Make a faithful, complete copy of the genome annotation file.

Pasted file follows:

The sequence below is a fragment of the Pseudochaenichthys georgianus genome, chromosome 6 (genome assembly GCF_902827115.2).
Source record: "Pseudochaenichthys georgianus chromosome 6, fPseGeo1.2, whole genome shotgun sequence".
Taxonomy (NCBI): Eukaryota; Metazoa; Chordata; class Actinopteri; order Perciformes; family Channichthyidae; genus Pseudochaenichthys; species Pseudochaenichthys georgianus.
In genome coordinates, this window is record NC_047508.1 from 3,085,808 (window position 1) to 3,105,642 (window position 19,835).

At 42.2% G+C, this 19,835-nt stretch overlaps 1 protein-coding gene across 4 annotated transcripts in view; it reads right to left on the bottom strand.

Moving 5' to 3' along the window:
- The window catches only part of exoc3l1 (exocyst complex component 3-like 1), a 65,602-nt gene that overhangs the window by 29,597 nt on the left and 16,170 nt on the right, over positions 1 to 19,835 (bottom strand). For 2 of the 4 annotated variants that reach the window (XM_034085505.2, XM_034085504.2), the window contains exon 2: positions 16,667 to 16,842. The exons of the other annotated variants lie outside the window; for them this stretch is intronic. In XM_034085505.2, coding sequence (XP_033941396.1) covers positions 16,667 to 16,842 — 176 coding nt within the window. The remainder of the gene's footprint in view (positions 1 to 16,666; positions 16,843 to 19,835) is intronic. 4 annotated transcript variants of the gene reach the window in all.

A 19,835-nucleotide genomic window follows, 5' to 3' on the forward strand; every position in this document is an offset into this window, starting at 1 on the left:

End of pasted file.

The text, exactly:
The sequence below is a fragment of the Pseudochaenichthys georgianus genome, chromosome 6 (genome assembly GCF_902827115.2).
Source record: "Pseudochaenichthys georgianus chromosome 6, fPseGeo1.2, whole genome shotgun sequence".
Taxonomy (NCBI): Eukaryota; Metazoa; Chordata; class Actinopteri; order Perciformes; family Channichthyidae; genus Pseudochaenichthys; species Pseudochaenichthys georgianus.
In genome coordinates, this window is record NC_047508.1 from 3,085,808 (window position 1) to 3,105,642 (window position 19,835).

At 42.2% G+C, this 19,835-nt stretch overlaps 1 protein-coding gene across 4 annotated transcripts in view; it reads right to left on the bottom strand.

Moving 5' to 3' along the window:
- The window catches only part of exoc3l1 (exocyst complex component 3-like 1), a 65,602-nt gene that overhangs the window by 29,597 nt on the left and 16,170 nt on the right, over positions 1 to 19,835 (bottom strand). For 2 of the 4 annotated variants that reach the window (XM_034085505.2, XM_034085504.2), the window contains exon 2: positions 16,667 to 16,842. The exons of the other annotated variants lie outside the window; for them this stretch is intronic. In XM_034085505.2, coding sequence (XP_033941396.1) covers positions 16,667 to 16,842 — 176 coding nt within the window. The remainder of the gene's footprint in view (positions 1 to 16,666; positions 16,843 to 19,835) is intronic. 4 annotated transcript variants of the gene reach the window in all.

A 19,835-nucleotide genomic window follows, 5' to 3' on the forward strand; every position in this document is an offset into this window, starting at 1 on the left: